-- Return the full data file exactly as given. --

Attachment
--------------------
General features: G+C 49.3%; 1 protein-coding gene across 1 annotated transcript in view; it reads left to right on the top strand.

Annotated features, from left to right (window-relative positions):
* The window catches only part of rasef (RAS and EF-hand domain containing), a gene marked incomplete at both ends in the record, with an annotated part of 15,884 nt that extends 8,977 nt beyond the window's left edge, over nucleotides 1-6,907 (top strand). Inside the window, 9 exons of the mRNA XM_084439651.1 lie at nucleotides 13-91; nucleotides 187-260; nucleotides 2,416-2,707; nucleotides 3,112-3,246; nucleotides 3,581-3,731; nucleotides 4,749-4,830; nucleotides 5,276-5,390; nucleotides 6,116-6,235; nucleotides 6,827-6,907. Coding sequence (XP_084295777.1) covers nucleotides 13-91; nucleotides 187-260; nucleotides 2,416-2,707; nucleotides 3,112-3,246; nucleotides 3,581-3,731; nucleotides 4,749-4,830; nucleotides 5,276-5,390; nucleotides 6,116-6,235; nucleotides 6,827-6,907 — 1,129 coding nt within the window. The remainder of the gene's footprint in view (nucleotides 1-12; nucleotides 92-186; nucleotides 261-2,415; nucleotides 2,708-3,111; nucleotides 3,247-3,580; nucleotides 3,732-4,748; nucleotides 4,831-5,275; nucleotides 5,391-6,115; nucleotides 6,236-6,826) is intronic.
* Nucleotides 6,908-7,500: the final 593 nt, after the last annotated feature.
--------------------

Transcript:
General features: G+C 49.3%; 1 protein-coding gene across 1 annotated transcript in view; it reads left to right on the top strand.

Annotated features, from left to right (window-relative positions):
* The window catches only part of rasef (RAS and EF-hand domain containing), a gene marked incomplete at both ends in the record, with an annotated part of 15,884 nt that extends 8,977 nt beyond the window's left edge, over nucleotides 1-6,907 (top strand). Inside the window, 9 exons of the mRNA XM_084439651.1 lie at nucleotides 13-91; nucleotides 187-260; nucleotides 2,416-2,707; nucleotides 3,112-3,246; nucleotides 3,581-3,731; nucleotides 4,749-4,830; nucleotides 5,276-5,390; nucleotides 6,116-6,235; nucleotides 6,827-6,907. Coding sequence (XP_084295777.1) covers nucleotides 13-91; nucleotides 187-260; nucleotides 2,416-2,707; nucleotides 3,112-3,246; nucleotides 3,581-3,731; nucleotides 4,749-4,830; nucleotides 5,276-5,390; nucleotides 6,116-6,235; nucleotides 6,827-6,907 — 1,129 coding nt within the window. The remainder of the gene's footprint in view (nucleotides 1-12; nucleotides 92-186; nucleotides 261-2,415; nucleotides 2,708-3,111; nucleotides 3,247-3,580; nucleotides 3,732-4,748; nucleotides 4,831-5,275; nucleotides 5,391-6,115; nucleotides 6,236-6,826) is intronic.
* Nucleotides 6,908-7,500: the final 593 nt, after the last annotated feature.